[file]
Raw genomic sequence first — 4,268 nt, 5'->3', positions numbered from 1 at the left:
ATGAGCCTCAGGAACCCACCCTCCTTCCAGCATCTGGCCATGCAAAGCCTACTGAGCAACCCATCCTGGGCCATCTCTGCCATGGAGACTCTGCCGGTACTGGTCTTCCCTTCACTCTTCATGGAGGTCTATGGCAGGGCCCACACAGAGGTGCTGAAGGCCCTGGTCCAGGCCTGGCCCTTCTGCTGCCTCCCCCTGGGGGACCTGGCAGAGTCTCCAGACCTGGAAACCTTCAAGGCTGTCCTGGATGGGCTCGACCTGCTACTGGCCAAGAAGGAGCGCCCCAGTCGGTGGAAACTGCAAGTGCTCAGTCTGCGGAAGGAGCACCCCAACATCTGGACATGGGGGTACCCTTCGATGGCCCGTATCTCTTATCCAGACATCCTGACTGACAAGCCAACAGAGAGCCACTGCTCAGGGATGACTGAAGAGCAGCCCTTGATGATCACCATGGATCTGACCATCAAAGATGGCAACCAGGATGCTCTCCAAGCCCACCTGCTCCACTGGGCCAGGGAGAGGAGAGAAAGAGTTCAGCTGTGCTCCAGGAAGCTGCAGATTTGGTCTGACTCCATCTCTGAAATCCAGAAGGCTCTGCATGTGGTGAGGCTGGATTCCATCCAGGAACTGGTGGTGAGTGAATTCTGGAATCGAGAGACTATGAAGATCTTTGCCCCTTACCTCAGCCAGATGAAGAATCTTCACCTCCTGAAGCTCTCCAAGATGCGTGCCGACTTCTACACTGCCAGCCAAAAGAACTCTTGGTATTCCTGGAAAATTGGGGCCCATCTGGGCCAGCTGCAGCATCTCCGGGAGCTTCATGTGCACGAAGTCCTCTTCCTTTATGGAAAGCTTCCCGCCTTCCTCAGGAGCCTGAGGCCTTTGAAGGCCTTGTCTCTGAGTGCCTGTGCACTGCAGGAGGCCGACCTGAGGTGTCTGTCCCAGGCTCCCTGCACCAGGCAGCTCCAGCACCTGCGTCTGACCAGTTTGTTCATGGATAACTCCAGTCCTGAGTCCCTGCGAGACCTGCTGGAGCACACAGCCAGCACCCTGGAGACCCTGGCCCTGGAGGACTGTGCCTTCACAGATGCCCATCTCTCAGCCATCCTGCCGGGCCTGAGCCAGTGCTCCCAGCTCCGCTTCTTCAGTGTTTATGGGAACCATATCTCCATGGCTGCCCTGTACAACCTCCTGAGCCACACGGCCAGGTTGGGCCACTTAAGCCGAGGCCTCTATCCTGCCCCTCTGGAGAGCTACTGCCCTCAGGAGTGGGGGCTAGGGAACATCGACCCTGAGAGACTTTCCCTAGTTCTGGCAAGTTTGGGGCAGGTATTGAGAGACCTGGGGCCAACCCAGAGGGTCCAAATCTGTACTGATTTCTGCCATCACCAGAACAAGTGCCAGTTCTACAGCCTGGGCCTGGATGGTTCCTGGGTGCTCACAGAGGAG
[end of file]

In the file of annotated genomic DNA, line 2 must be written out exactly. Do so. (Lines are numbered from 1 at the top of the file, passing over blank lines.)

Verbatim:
ATGAGCCTCAGGAACCCACCCTCCTTCCAGCATCTGGCCATGCAAAGCCTACTGAGCAACCCATCCTGGGCCATCTCTGCCATGGAGACTCTGCCGGTACTGGTCTTCCCTTCACTCTTCATGGAGGTCTATGGCAGGGCCCACACAGAGGTGCTGAAGGCCCTGGTCCAGGCCTGGCCCTTCTGCTGCCTCCCCCTGGGGGACCTGGCAGAGTCTCCAGACCTGGAAACCTTCAAGGCTGTCCTGGATGGGCTCGACCTGCTACTGGCCAAGAAGGAGCGCCCCAGTCGGTGGAAACTGCAAGTGCTCAGTCTGCGGAAGGAGCACCCCAACATCTGGACATGGGGGTACCCTTCGATGGCCCGTATCTCTTATCCAGACATCCTGACTGACAAGCCAACAGAGAGCCACTGCTCAGGGATGACTGAAGAGCAGCCCTTGATGATCACCATGGATCTGACCATCAAAGATGGCAACCAGGATGCTCTCCAAGCCCACCTGCTCCACTGGGCCAGGGAGAGGAGAGAAAGAGTTCAGCTGTGCTCCAGGAAGCTGCAGATTTGGTCTGACTCCATCTCTGAAATCCAGAAGGCTCTGCATGTGGTGAGGCTGGATTCCATCCAGGAACTGGTGGTGAGTGAATTCTGGAATCGAGAGACTATGAAGATCTTTGCCCCTTACCTCAGCCAGATGAAGAATCTTCACCTCCTGAAGCTCTCCAAGATGCGTGCCGACTTCTACACTGCCAGCCAAAAGAACTCTTGGTATTCCTGGAAAATTGGGGCCCATCTGGGCCAGCTGCAGCATCTCCGGGAGCTTCATGTGCACGAAGTCCTCTTCCTTTATGGAAAGCTTCCCGCCTTCCTCAGGAGCCTGAGGCCTTTGAAGGCCTTGTCTCTGAGTGCCTGTGCACTGCAGGAGGCCGACCTGAGGTGTCTGTCCCAGGCTCCCTGCACCAGGCAGCTCCAGCACCTGCGTCTGACCAGTTTGTTCATGGATAACTCCAGTCCTGAGTCCCTGCGAGACCTGCTGGAGCACACAGCCAGCACCCTGGAGACCCTGGCCCTGGAGGACTGTGCCTTCACAGATGCCCATCTCTCAGCCATCCTGCCGGGCCTGAGCCAGTGCTCCCAGCTCCGCTTCTTCAGTGTTTATGGGAACCATATCTCCATGGCTGCCCTGTACAACCTCCTGAGCCACACGGCCAGGTTGGGCCACTTAAGCCGAGGCCTCTATCCTGCCCCTCTGGAGAGCTACTGCCCTCAGGAGTGGGGGCTAGGGAACATCGACCCTGAGAGACTTTCCCTAGTTCTGGCAAGTTTGGGGCAGGTATTGAGAGACCTGGGGCCAACCCAGAGGGTCCAAATCTGTACTGATTTCTGCCATCACCAGAACAAGTGCCAGTTCTACAGCCTGGGCCTGGATGGTTCCTGGGTGCTCACAGAGGAG